A New York brand to the core, 3.1 Phillip Lim knows that New Yorkers are too busy running from show to show, so instead, he chose to present his FW24 collection with an art installation right by Chinatown, where guests could swing by at their leisure and enjoy a cocktail or two while they do. The assortment riffed on classic staples by adding a touch of irreverence, from abstract prints to capri-length leggings and a jewel-tone teddy jacket that’ll make going on an coffee run the chicest thing you do all day.—Claire Stern, digital director

phillip lim presents fw24 collection
Charlotte Swinburn

3.1 Phillip Lim

phillip lim presents fw24 collection
Charlotte Swinburn

3.1 Phillip Lim

phillip lim presents fw24 collection
Charlotte Swinburn

Collina Strada

It’s bulking season at Collina Strada. Hillary Taymour took machismo and made it Collina-approved, with musculature pushing through molded latex tops and ruched silk dresses. Models walked with squash dumbbells, coated in sweat and making their best weightlifting faces. In between all the macho, there was plenty of great draped dresses in plaids and her signature muddled prints, plus corsetry and easy sweatsuits for when you’re actually hitting the gym.—Kevin LeBlanc, fashion associate

a model wearing a white suit
Photo: Daniele Oberrauch / Gorunway.com

Collina Strada

a person wearing a dress
Photo: Daniele Oberrauch / Gorunway.com

Collina Strada

a person wearing a pink coat and pants with a red and white shirt
Photo: Daniele Oberrauch / Gorunway.com

Helmut Lang

For his second runway at Helmut Lang, Peter Do stayed true to the brand’s ethos of outfitting New Yorkers in clothes they want to wear by developing a uniform of sorts, comprised of ultra-cozy coats, mismatched plaid separates, and balaclava hoodies fit for the gnarliest winter days. Titled “Protection vs. Projection,” the collection married form and function, versatility and ease.—Claire Stern, digital director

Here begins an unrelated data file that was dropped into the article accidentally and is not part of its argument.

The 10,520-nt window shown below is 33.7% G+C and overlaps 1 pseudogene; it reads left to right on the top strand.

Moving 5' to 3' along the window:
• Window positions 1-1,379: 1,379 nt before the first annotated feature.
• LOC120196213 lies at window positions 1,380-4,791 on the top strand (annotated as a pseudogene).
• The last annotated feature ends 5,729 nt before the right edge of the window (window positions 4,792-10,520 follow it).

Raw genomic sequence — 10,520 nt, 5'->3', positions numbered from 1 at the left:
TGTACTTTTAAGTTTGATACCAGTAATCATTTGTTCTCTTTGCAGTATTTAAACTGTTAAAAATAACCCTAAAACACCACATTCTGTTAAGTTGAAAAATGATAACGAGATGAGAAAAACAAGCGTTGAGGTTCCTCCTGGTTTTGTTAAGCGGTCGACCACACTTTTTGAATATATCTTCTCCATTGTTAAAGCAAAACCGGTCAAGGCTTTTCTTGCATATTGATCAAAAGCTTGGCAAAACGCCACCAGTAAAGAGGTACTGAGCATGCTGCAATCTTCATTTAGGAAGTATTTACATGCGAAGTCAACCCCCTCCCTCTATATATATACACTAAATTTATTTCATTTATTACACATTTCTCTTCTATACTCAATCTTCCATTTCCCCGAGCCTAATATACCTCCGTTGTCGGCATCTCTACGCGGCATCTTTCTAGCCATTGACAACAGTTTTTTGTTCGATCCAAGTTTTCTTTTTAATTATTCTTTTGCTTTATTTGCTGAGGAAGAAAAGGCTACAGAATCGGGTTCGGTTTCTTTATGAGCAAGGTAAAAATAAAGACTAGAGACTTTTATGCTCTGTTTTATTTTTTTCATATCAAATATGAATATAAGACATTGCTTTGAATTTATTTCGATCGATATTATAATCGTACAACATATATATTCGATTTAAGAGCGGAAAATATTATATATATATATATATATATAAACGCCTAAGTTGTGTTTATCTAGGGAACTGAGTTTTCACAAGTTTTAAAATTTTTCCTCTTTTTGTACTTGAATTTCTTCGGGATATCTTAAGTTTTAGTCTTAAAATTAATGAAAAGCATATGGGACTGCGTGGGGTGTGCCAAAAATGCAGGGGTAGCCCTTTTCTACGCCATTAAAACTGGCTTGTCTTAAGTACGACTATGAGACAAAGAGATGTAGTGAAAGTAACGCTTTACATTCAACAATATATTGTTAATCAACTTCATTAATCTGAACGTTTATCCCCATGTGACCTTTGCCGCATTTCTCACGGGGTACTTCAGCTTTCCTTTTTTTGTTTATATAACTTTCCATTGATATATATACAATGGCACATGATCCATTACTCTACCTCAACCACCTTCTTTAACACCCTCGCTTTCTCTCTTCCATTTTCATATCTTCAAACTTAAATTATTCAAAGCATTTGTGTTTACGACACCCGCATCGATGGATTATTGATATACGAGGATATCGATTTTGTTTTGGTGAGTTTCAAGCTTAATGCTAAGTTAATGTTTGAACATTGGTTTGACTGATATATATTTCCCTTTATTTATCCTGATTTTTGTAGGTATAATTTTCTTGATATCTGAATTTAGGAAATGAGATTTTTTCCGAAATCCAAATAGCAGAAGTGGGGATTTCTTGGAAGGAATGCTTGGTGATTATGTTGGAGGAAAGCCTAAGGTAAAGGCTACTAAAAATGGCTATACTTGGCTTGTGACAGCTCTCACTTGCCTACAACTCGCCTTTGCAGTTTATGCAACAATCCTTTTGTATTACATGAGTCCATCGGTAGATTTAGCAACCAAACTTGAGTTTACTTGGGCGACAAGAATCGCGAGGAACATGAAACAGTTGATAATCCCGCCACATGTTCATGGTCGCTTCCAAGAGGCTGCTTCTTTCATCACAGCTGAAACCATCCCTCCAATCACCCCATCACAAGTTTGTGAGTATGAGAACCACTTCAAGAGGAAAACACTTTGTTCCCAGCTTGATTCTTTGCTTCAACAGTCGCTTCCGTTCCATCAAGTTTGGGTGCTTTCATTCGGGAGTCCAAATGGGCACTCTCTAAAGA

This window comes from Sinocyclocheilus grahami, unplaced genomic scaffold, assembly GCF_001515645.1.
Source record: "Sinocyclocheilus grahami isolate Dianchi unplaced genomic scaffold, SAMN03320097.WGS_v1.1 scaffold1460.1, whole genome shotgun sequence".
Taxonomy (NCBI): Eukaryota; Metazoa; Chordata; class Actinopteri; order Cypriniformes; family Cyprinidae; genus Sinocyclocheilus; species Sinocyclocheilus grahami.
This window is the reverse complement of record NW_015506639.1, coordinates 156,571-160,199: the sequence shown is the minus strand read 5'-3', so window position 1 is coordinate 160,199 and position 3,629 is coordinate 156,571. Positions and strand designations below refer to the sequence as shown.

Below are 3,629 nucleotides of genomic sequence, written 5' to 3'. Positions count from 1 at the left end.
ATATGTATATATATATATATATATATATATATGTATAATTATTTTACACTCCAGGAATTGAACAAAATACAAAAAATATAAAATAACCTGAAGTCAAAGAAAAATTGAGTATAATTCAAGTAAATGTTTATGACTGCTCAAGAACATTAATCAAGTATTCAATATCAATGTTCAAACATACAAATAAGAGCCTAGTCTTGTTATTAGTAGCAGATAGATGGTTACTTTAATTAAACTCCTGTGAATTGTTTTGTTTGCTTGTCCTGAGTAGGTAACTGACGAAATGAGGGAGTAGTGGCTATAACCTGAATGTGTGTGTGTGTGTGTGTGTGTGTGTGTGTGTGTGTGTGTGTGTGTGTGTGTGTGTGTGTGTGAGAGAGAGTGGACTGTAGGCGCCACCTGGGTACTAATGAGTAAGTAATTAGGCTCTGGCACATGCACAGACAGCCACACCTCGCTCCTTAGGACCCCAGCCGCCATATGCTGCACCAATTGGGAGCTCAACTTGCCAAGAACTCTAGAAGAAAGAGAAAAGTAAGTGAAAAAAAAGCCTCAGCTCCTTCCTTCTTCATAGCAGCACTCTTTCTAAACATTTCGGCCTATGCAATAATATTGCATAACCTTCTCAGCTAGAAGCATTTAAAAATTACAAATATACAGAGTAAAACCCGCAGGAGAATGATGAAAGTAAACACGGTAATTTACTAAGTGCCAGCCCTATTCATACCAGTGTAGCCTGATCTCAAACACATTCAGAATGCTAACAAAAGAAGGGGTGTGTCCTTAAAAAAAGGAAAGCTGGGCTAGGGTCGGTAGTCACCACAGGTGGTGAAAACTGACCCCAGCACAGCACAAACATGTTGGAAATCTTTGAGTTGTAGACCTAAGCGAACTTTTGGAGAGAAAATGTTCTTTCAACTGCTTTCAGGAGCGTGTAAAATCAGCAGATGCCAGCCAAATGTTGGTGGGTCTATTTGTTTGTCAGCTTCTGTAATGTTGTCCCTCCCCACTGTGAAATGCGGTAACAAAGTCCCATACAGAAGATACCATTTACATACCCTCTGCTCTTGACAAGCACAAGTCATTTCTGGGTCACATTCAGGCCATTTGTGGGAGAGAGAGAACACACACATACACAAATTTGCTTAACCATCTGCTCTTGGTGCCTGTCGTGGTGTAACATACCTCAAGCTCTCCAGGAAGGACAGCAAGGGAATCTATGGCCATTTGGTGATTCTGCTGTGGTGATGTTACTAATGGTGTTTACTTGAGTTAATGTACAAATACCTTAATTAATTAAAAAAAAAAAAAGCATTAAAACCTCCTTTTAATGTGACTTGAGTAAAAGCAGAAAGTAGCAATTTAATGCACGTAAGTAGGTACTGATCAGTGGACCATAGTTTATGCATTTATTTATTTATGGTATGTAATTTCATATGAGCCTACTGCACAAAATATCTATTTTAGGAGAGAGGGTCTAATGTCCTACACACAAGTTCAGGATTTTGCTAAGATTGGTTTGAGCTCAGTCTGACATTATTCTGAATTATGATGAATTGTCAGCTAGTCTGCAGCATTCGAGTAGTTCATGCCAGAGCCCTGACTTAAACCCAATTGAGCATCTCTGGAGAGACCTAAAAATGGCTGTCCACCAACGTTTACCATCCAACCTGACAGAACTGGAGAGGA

helmut lang fw24
Courtesy of Helmut Lang

Helmut Lang

helmut lang fw24
Courtesy of Helmut Lang

Helmut Lang

helmut lang fw24
Courtesy of Helmut Lang

Christian Siriano

You can always count on Christian Siriano to put on a show—albeit late and very long. Still, the designer consistently proves he’s worthy of a place on the New York Fashion Week schedule by turning out look after look (61 in total for fall/winter 2024) in front of an always-eclectic front row. This go-around, Sophia Bush, Busy Philipps, Melanie Lynskey, Alicia Silverstone, J. Smith-Cameron, and Ashley Simpson all descended on The Plaza to take in the designer’s latest, inspired by Dune (the book and the movies). “The collection embodies the idea of what eveningwear and glamour would look like in a sci-fi, apocalyptic desert—which informs a rich color palette and luminous textures like luxurious creams, liquid metallics, burnt orange lamés with intricate glass beading, deep reds, and black shimmering tinsel reminiscent of a vast starry sky,” Siriano writes in the show notes. Zendaya, are you listening?—Claire Stern, digital director

new york, new york february 08 a model walks the runway during the christian siriano fallwinter 2024 fashion show at the plaza hotel on february 08, 2024 in new york city photo by jp yimgetty images for christian siriano
Janice Yim - Getty Images

Christian Siriano

christian siriano fall winter 2024 runway show at the plaza
Janice Yim - Getty Images

Christian Siriano

christian siriano fall winter 2024 runway show at the plaza
Janice Yim - Getty Images

Dwarmis

Designer Dwarmis Concepción worked with an entirely Latinx team to create the lookbook featuring her latest collection. She drew inspiration from her childhood home’s artwork, tiles and colors in the Dominican Republic to create a lush collection of deep tans, crisp whites and stark blacks on silks, twills, and cottons that are chic without sacrificing utility. We’re particularly obsessed with the cream boucle jacket that is narrow at the waist for a decidedly feminine edge. —Kevin LeBlanc, fashion associate

dwarmis fall 2024
Courtesy of Designer

Dwarmis

dwarmis
Courtesy of Designer

Dwarmis

dwarmis fall 2024
Courtesy of Designer